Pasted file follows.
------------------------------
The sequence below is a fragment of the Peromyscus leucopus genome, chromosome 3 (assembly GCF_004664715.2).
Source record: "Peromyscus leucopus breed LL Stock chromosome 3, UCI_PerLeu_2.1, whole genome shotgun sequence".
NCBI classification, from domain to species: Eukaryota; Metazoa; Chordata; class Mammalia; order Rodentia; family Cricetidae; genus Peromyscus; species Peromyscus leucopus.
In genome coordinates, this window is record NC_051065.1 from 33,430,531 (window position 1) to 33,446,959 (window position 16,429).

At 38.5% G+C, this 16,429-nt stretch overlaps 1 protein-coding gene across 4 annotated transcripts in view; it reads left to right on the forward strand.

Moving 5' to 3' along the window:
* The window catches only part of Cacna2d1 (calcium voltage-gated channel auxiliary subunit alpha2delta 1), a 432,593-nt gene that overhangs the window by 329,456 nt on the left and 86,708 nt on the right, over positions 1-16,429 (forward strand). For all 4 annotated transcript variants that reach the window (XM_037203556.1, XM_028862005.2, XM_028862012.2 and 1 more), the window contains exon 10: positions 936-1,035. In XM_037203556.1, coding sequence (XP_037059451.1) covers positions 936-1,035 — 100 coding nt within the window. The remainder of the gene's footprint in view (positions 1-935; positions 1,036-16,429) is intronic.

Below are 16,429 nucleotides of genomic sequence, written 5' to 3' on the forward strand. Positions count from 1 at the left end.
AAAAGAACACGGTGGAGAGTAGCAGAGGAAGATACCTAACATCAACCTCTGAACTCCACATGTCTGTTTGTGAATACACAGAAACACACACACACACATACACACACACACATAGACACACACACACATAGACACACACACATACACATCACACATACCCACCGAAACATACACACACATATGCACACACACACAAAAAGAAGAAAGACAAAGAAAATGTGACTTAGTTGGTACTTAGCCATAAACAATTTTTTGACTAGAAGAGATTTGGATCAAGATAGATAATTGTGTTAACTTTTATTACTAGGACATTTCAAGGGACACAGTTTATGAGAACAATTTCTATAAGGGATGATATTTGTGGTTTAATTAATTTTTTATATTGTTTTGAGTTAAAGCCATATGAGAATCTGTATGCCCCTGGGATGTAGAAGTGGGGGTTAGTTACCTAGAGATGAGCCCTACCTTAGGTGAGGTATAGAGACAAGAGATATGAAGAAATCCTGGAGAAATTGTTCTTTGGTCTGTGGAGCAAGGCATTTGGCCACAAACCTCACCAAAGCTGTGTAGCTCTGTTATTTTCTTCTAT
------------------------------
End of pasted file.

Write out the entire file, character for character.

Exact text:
The sequence below is a fragment of the Peromyscus leucopus genome, chromosome 3 (assembly GCF_004664715.2).
Source record: "Peromyscus leucopus breed LL Stock chromosome 3, UCI_PerLeu_2.1, whole genome shotgun sequence".
NCBI classification, from domain to species: Eukaryota; Metazoa; Chordata; class Mammalia; order Rodentia; family Cricetidae; genus Peromyscus; species Peromyscus leucopus.
In genome coordinates, this window is record NC_051065.1 from 33,430,531 (window position 1) to 33,446,959 (window position 16,429).

At 38.5% G+C, this 16,429-nt stretch overlaps 1 protein-coding gene across 4 annotated transcripts in view; it reads left to right on the forward strand.

Moving 5' to 3' along the window:
* The window catches only part of Cacna2d1 (calcium voltage-gated channel auxiliary subunit alpha2delta 1), a 432,593-nt gene that overhangs the window by 329,456 nt on the left and 86,708 nt on the right, over positions 1-16,429 (forward strand). For all 4 annotated transcript variants that reach the window (XM_037203556.1, XM_028862005.2, XM_028862012.2 and 1 more), the window contains exon 10: positions 936-1,035. In XM_037203556.1, coding sequence (XP_037059451.1) covers positions 936-1,035 — 100 coding nt within the window. The remainder of the gene's footprint in view (positions 1-935; positions 1,036-16,429) is intronic.

Below are 16,429 nucleotides of genomic sequence, written 5' to 3' on the forward strand. Positions count from 1 at the left end.
AAAAGAACACGGTGGAGAGTAGCAGAGGAAGATACCTAACATCAACCTCTGAACTCCACATGTCTGTTTGTGAATACACAGAAACACACACACACACATACACACACACACATAGACACACACACACATAGACACACACACATACACATCACACATACCCACCGAAACATACACACACATATGCACACACACACAAAAAGAAGAAAGACAAAGAAAATGTGACTTAGTTGGTACTTAGCCATAAACAATTTTTTGACTAGAAGAGATTTGGATCAAGATAGATAATTGTGTTAACTTTTATTACTAGGACATTTCAAGGGACACAGTTTATGAGAACAATTTCTATAAGGGATGATATTTGTGGTTTAATTAATTTTTTATATTGTTTTGAGTTAAAGCCATATGAGAATCTGTATGCCCCTGGGATGTAGAAGTGGGGGTTAGTTACCTAGAGATGAGCCCTACCTTAGGTGAGGTATAGAGACAAGAGATATGAAGAAATCCTGGAGAAATTGTTCTTTGGTCTGTGGAGCAAGGCATTTGGCCACAAACCTCACCAAAGCTGTGTAGCTCTGTTATTTTCTTCTAT